[TIP] Result protocol / pass-fail-error
dgou at mac.com
Mon Apr 13 13:25:44 PDT 2009
>>> result: STR: PASS | FAIL | ERROR | SKIP | UNKNOWN | KILLED
>>> KILLED might be site-specific, although I could argue that it can be
>>> generally defined as "executed by the test runner for any reason
>>> (timeout, etc)"
>SKIPPED and DISABLED are relatively close to one another. In my case,
>if a resource is missing, the tests may self-SKIP - they could also be
>forcibly skipped by the user
DISABLED means an intentionality on the part of a human.
SKIP means an intentionality on the part of the test code itself.
>> I also have MISSING, which means we did not receive a result for this test.
That seems to be a derived value, based on higher level knowledge of a "expected to get a status for..." kind of thing.
Probably not, I agree, something reported directly from a test run, but as the stream of results is processed and transformed, definitely something that could be added by an agent.
>That makes sense, in terms of JSON/YAML/etc - I would fill in all
>fields, period - even if they were with None values. This makes
>parsing it easier.
UGH, I thought we were talking about that in another thread. If not, then IMHO, only the test "id" and result should be required, --everything-- else should be optional/not-present. I'll continue my reply in the other thread later tonight.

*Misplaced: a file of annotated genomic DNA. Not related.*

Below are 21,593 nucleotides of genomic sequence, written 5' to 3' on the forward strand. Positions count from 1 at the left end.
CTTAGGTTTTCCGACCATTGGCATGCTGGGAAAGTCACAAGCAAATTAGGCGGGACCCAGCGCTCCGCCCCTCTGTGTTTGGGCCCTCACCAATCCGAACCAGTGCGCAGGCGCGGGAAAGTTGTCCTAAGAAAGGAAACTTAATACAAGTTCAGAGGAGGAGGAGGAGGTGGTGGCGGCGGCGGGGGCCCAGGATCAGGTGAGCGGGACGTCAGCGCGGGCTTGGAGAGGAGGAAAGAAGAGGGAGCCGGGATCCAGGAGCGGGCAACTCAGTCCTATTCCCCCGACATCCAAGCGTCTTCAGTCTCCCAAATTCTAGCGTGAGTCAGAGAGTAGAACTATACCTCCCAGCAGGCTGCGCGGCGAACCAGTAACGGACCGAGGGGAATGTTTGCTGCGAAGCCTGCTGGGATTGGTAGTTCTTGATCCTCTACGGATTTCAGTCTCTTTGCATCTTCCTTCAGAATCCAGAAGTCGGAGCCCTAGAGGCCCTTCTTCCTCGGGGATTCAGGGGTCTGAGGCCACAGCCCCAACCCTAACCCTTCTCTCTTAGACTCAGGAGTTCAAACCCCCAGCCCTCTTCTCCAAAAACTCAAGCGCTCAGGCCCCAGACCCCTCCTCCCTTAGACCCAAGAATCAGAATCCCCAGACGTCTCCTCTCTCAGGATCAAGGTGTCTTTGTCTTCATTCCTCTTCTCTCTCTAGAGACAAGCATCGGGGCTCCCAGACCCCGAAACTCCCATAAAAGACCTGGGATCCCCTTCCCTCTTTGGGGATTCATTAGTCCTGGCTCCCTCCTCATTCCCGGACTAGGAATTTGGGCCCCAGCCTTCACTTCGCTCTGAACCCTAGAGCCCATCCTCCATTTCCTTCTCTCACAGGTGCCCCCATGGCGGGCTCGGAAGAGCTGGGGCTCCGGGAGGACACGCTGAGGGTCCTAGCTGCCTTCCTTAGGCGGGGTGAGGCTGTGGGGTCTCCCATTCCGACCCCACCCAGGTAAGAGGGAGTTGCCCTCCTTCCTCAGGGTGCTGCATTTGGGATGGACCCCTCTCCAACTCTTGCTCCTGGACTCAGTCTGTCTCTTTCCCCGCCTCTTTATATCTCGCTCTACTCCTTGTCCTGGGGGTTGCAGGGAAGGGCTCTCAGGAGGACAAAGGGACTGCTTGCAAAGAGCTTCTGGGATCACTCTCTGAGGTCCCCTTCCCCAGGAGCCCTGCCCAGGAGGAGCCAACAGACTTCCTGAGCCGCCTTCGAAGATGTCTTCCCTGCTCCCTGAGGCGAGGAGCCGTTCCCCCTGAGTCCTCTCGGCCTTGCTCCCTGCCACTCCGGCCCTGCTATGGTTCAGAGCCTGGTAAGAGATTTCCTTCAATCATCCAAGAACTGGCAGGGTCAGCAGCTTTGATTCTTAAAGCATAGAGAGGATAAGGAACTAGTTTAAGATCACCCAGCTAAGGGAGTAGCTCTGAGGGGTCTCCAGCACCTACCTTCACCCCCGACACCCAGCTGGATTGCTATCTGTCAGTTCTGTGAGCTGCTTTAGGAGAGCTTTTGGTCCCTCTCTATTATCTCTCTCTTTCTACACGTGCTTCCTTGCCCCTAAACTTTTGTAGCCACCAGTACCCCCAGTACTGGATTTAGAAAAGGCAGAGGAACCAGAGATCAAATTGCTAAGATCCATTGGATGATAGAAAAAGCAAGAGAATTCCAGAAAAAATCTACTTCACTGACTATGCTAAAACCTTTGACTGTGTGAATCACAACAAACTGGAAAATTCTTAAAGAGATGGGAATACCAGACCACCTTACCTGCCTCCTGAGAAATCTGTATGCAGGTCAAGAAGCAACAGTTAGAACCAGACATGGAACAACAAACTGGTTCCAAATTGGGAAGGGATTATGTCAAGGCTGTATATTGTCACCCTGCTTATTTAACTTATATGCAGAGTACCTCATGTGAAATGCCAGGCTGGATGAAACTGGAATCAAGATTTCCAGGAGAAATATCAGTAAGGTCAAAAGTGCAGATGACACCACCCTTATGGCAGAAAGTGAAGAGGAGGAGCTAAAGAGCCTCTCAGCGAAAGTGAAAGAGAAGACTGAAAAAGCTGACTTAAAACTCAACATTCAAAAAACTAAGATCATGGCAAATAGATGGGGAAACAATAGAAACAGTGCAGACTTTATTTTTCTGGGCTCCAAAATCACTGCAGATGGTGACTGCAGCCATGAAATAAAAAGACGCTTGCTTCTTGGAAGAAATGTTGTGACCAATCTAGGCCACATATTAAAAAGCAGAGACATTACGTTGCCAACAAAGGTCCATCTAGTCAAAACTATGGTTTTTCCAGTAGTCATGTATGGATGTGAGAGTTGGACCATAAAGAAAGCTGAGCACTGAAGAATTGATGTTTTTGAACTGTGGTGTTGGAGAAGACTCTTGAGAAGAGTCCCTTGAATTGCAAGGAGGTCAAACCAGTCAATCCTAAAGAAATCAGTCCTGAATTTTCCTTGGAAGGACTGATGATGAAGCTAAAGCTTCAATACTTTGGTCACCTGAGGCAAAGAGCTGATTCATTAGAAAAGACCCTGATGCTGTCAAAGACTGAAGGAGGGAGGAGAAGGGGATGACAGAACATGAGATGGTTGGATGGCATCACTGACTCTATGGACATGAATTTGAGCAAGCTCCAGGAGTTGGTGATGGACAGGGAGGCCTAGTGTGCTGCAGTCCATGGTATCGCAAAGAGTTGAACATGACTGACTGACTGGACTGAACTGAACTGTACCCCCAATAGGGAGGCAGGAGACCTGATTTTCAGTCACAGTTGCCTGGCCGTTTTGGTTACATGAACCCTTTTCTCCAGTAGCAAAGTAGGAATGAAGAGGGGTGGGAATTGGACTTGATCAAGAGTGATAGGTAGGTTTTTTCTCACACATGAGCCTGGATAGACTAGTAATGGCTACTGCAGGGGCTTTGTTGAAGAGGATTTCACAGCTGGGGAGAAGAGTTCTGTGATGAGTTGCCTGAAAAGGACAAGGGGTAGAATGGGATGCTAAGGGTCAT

>> I'm a little clear on UNKNOWN. It means we 1) we did run the test, 2) we do
>> not know the status that resulted, 3) but not because there was an error.
>> Does your system do this, or did you just include it for completeness?
>The latter - I would probably never use UNKNOWN, but I can see it as a
>last-ditch "wtf" versus using a None/null value.
If KILLED means that the testing infrastructure took action, the UNKNOWN can mean the testing infrastructure noticed an otherwise indescribable phenomina. The difference being a bit subtle, but could cover the case where a test crashes rather than is killed.
ERROR to mean indicates a bug in the test, not the system/device-under-test.
I'd like to see a --simple-- way to extend these status codes. Maybe: Anything not completely UPPERCASE is implementation defined.
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